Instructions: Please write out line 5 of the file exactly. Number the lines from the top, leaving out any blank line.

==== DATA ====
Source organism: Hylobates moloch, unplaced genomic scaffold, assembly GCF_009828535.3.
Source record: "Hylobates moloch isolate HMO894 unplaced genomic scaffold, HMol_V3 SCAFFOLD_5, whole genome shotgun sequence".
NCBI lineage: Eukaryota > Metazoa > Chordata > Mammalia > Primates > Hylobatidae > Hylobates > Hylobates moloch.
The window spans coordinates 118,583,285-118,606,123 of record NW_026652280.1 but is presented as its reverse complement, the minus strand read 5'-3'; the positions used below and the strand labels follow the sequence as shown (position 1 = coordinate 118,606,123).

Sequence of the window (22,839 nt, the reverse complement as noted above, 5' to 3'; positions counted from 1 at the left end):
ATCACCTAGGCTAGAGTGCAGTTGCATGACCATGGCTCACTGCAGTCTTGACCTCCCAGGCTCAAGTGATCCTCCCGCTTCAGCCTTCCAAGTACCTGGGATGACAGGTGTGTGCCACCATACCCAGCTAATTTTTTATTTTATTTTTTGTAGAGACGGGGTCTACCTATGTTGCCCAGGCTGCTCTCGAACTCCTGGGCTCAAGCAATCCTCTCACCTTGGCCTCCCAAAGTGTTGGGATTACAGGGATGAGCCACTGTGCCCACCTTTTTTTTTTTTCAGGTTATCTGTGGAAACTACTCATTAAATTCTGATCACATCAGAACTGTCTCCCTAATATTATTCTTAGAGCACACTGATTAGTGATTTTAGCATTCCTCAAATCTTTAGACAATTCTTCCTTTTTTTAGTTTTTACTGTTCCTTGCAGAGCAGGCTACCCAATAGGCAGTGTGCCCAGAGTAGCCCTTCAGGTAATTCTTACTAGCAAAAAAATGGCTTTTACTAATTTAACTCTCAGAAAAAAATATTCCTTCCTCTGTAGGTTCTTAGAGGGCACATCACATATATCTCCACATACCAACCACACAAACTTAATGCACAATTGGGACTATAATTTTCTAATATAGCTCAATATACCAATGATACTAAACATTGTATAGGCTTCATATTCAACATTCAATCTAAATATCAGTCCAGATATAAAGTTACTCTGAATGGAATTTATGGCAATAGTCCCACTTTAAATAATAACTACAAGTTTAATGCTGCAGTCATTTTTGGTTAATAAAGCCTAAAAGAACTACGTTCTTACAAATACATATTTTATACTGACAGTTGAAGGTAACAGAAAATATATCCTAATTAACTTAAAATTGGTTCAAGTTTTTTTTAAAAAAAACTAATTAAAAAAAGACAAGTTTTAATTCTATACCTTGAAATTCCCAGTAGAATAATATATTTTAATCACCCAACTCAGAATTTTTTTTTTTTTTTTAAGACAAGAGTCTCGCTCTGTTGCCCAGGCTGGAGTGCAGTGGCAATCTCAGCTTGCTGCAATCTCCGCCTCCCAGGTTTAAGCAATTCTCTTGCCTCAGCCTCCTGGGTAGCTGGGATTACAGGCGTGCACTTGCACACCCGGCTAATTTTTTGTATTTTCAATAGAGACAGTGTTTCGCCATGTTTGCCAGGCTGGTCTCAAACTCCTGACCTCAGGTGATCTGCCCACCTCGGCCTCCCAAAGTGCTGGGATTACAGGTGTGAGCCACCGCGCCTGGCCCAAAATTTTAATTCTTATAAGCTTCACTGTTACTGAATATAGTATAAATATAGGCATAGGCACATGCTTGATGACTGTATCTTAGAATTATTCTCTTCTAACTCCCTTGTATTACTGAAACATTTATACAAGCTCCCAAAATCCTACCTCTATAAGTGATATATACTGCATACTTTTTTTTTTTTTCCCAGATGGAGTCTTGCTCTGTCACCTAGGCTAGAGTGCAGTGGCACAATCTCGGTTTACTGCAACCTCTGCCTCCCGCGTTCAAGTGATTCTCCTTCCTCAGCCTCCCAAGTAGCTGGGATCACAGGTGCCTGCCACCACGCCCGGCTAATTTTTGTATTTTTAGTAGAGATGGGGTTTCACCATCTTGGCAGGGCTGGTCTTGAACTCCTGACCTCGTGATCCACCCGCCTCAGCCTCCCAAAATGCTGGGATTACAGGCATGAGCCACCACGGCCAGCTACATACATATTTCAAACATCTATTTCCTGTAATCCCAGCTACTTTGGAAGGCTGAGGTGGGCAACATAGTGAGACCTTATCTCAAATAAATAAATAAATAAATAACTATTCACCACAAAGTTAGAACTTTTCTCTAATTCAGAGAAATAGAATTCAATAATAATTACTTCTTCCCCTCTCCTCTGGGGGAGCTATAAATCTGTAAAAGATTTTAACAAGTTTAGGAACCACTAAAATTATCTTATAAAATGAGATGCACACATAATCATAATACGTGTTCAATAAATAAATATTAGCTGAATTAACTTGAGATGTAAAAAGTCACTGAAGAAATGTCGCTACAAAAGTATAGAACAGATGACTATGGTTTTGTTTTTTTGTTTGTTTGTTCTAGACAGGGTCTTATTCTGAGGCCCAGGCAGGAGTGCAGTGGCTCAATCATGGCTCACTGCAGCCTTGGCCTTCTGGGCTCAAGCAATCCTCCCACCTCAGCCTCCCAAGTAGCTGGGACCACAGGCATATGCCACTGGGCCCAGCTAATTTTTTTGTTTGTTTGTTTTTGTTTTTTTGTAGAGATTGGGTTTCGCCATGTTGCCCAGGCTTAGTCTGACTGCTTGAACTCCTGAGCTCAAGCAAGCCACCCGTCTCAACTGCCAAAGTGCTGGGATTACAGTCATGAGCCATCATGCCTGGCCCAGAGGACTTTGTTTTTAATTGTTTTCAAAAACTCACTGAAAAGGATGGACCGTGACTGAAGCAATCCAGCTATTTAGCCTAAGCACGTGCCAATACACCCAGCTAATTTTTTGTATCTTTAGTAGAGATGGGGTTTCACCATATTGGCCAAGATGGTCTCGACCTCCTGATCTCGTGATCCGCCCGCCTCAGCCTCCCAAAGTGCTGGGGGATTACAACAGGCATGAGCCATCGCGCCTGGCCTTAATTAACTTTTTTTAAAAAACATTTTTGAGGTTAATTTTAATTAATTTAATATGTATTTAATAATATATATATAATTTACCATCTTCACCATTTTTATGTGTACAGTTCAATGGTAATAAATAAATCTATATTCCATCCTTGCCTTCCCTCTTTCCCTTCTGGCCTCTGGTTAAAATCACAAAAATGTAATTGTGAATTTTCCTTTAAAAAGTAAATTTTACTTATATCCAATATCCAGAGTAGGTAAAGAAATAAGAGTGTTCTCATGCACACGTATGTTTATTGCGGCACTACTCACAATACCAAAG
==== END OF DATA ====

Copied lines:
Sequence of the window (22,839 nt, the reverse complement as noted above, 5' to 3'; positions counted from 1 at the left end):